A silky smooth sweet honeycomb semifreddo was tempered by the bitterness of dark chocolate sauce with a beauty of a piece of honeycomb perched precariously on top.


We had a cracking lunch at Kala. This restaurant serves great food with bags of technique, their set lunch is a steal and the serving team are really friendly. Crucially, Kala did a sterling job of lining our stomachs before an epic beer session.

The Details:

Address - Kala, King Street, Manchester, M2 4LQ
Web - https://www.kalabistro.co.uk/
Telephone - 0800 160 1811

Saturday, 4 April 2020

Matsudai Ramen, Cardiff ramen pop-up restaurant review


A number of South Wales’s best cooks have had completely different careers before setting up their acclaimed restaurants.

Sam Evans from Hang Fire Southern Kitchen used to work in graphic design.

Phill Lewis from Dark by Dusty Knuckle worked in social care.

James Chant from Matsudai Ramen is another name to add to that list. The former musician, composer and artist-manager taught himself how to make ‘proper’ ramen when looking for a change in direction in life.


Having had a sell-out run of pop-up nights prior to Christmas 2019, a longer residency at Blue Honey Local followed in early 2020.

This time around their expanded menu included starters and desserts and rotated weekly between different ramen styles - rich and creamy tonkotsu and tori paitan; more delicately flavoured shoyu and shio, and umami-rich miso.

Both nights I visited they were serving either tonkotsu or tori paitan; it wasn’t a coincidence. 


To start, light and squidgy bao buns (£5) were filled with a soft and tender pieces of sweet, soy marinated chashu pork, mayonnaise and slices of cleansing cucumber.


Delicate gyoza (£5) were filled with a light pork mince and accompanied by soy-vinegar dipping sauce.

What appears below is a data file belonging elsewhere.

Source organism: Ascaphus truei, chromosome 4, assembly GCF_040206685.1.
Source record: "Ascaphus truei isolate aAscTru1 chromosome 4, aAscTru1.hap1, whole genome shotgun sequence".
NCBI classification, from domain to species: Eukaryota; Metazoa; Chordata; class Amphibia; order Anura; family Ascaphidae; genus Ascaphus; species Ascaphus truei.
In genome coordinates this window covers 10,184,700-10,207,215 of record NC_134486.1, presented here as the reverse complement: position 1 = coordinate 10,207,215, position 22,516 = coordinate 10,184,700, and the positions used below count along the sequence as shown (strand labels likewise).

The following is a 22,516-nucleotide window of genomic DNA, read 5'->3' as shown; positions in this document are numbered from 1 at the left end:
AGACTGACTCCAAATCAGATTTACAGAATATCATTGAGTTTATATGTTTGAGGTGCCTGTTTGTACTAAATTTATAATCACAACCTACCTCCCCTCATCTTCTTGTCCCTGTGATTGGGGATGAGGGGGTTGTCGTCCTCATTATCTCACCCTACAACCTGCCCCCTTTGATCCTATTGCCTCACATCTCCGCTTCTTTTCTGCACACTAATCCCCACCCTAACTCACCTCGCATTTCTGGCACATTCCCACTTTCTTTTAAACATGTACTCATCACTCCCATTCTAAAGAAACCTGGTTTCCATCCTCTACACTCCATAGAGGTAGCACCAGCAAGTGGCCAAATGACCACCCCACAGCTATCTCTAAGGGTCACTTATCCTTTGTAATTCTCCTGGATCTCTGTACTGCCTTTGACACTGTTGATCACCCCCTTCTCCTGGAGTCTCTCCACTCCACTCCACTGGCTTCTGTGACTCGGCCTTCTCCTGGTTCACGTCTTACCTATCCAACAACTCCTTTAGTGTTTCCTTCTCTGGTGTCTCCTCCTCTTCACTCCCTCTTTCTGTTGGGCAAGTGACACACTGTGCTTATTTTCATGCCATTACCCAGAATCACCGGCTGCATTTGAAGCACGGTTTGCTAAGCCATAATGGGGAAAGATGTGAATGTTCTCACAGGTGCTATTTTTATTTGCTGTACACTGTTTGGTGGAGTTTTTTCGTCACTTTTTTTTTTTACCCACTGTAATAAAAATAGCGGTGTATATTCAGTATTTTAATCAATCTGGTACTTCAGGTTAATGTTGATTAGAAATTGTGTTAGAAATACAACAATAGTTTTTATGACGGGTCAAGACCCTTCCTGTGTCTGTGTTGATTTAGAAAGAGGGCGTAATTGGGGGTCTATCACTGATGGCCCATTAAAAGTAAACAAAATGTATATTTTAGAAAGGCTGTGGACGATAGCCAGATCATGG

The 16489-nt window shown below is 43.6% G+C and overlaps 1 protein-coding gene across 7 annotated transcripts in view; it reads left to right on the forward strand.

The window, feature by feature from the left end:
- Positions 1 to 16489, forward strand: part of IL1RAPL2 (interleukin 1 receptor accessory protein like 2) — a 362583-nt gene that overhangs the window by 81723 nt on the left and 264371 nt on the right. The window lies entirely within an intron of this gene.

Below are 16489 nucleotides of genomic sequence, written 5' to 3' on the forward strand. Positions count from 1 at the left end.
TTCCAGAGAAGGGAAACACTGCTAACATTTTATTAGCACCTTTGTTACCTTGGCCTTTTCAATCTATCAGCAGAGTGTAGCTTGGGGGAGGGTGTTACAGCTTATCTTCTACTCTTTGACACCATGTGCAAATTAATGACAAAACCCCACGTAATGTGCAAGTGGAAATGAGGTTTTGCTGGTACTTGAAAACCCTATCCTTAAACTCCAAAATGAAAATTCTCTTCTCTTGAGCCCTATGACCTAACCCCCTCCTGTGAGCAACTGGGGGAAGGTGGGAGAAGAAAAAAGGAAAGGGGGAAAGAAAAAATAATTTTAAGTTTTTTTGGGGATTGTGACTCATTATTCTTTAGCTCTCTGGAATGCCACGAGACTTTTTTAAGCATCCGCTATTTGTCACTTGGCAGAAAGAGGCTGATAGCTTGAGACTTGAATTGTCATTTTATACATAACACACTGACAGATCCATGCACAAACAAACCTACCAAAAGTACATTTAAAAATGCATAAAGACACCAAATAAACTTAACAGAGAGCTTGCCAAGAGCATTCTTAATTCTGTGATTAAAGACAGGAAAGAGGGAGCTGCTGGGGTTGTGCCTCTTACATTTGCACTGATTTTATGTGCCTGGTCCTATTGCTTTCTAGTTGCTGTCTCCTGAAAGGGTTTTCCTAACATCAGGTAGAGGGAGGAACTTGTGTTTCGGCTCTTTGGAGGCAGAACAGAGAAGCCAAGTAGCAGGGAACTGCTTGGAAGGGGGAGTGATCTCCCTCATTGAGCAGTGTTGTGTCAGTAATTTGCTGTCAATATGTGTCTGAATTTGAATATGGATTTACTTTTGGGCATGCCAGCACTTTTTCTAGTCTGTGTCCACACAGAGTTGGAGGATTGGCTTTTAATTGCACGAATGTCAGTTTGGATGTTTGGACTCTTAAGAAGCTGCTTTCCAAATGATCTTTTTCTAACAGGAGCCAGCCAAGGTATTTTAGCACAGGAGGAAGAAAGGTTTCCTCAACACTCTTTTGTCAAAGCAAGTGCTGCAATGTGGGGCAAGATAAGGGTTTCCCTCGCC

The starter star of the show was a mound of fried chicken karaage nuggets (£5). Tender of flesh and uber-crisp of crumb, they were drizzled with a compelling curry mayonnaise.


Onto main and a bowl of classic tonkotsu ramen (£13) looked deceptively dinky but it more than compensated in sheer richness and depth of flavour. I was stuffed by the end. The milky-complexioned porky, savoury and creamy broth combined with uber-tender rolled pork slices, fine noodles with plenty of bite, a fudgy soy egg, pickled ginger and greens. It was an absolute belter of a dish and as good a bowl of ramen as I've had anywhere .


On another visit, a bowl of tori paitan (£14) delivered the same effect as the tonkotsu but in poultry form. Rich, creamy, salty and seriously chickeny, the broth was everything I needed on a dreary night and the result of boiling chicken bones for hours and hours. 


I’m already a fan of Matsudai Ramen and I can’t wait to see where they pop-up next. I predict that James Chant is a Cardiff culinary name you’re going to hear a lot more about.

The Details:

Address - Around Cardiff